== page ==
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National Heroes Day – more issues

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Fri Mar 20, 2014

The government of St Vincent and the Grenadines seems insistent in pressing ahead with plans to install additional heroes to accompany Paramount Chief Chatoyer Joseph on the exalted platform of national heroes. The committee established for that purpose has submitted its recommendations and a decision is awaited.{{more}}

Around this time last year, there was speculation that this process would have been completed by Heroes Day 2014, but this has not been the case. Whatever the reasons, there is still a lack of national consensus on the matter of who deserves this exalted status and moreso the need for greater public understanding and appreciation of the issues involved. Undoubtedly, in spite of the valiant efforts on the part of those patriots in the forefront of rebuilding national pride, there is much terrain to be covered.

It is a fact that much has been achieved in the past decade and a half where the recognition of Chief Chatoyer, his compatriots and those who have made superlative contributions to our national patrimony is concerned. Yet, some of the submissions and recommendations made for awarding national hero status, formal or in the media, reveal a deficiency in our collective understanding of the issue.

Should we in such circumstances be pressing ahead with more heroes, at the risk of contention and division, or should we patiently pursue the task of education and consensus-building? After all, it is not as though we wish to honour persons still alive before they die… National Hero status is reserved for those already on the ‘other side’. Surely, they can wait another year or two, allowing for greater appreciation of their sterling contributions.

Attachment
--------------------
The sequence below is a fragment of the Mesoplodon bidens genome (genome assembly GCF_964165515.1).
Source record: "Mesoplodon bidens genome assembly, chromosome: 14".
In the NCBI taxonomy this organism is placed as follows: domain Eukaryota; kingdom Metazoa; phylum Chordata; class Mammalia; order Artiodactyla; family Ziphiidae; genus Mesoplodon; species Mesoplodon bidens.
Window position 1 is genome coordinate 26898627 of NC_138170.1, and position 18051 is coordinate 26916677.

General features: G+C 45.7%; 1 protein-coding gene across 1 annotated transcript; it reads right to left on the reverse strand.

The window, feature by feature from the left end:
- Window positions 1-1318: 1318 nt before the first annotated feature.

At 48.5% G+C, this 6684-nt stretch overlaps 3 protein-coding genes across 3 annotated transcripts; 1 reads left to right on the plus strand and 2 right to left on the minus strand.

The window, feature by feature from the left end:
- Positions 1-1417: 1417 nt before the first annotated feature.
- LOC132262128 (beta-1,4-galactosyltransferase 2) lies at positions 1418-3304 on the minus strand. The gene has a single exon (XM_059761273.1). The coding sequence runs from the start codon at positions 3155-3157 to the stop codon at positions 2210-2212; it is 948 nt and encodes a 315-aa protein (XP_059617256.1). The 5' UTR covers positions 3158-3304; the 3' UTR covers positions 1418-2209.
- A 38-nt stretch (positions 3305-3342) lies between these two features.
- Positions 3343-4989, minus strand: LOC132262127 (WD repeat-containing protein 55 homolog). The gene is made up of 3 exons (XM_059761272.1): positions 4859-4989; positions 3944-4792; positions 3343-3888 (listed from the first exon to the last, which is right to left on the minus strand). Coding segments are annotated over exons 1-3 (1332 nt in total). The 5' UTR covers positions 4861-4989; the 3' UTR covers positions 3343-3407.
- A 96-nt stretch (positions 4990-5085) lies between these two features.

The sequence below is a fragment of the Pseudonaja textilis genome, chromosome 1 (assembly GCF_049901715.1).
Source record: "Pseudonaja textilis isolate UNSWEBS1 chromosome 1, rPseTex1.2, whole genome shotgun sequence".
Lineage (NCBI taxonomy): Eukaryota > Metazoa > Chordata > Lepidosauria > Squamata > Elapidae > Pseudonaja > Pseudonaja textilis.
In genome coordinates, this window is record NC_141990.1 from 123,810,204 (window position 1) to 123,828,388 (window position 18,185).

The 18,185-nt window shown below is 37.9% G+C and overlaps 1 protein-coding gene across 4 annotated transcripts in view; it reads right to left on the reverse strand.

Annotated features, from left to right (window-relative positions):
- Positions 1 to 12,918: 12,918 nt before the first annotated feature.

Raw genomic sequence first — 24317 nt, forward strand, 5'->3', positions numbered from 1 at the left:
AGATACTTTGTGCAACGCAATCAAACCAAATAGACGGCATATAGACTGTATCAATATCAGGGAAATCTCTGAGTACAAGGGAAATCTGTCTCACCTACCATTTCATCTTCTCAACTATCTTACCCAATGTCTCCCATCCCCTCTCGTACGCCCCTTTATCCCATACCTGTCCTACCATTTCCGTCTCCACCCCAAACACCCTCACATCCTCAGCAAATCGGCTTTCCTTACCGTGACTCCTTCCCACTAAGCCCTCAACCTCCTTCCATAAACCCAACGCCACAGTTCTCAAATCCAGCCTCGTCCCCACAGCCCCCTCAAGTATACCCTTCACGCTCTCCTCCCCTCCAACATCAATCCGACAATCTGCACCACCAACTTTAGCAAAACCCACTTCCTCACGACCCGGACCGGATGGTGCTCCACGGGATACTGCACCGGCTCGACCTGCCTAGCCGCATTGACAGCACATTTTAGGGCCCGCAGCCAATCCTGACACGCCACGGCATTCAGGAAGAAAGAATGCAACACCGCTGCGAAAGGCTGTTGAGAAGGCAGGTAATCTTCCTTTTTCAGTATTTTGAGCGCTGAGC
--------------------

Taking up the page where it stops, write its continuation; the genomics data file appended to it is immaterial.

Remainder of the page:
In related matters, Prime Minister Gonsalves has raised the matter of a much larger public event to commemorate National Heroes Day. Thus far we have been holding the solemn wreath-laying ceremony at the obelisk at Dorsetshire Hill, the reputed site of Chief Chatoyer’s assassination. The logistics of this venue do not readily lend it as an appropriate site for a mass event.

At the same time, the tremendous public response to activities in Fancy, in Callinago territory, itself logistically challenged, tell us that there is need for a mass mobilization event, not replacing, but complementary to the solemn event at Dorsetshire Hill. We would wholeheartedly support such a venture and take the opportunity to urge organizations of every type to participate wholeheartedly in the effort. In particular, our two political parties must demonstrate that they can mobilize their mass membership for more than just partisan causes.

Finally, we are supportive of any initiative to obtain a proper, prominent memorial for Chief Chatoyer, such as the statue being proposed by the Prime Minister. It is not a novel idea, having been advanced nearly three decades ago by the then New Democratic Party administration. Thus, at least, there should be no political bickering over this. Placing Chatoyer on his deserved pedestal uplifts us all and enhances the task of nation-building.

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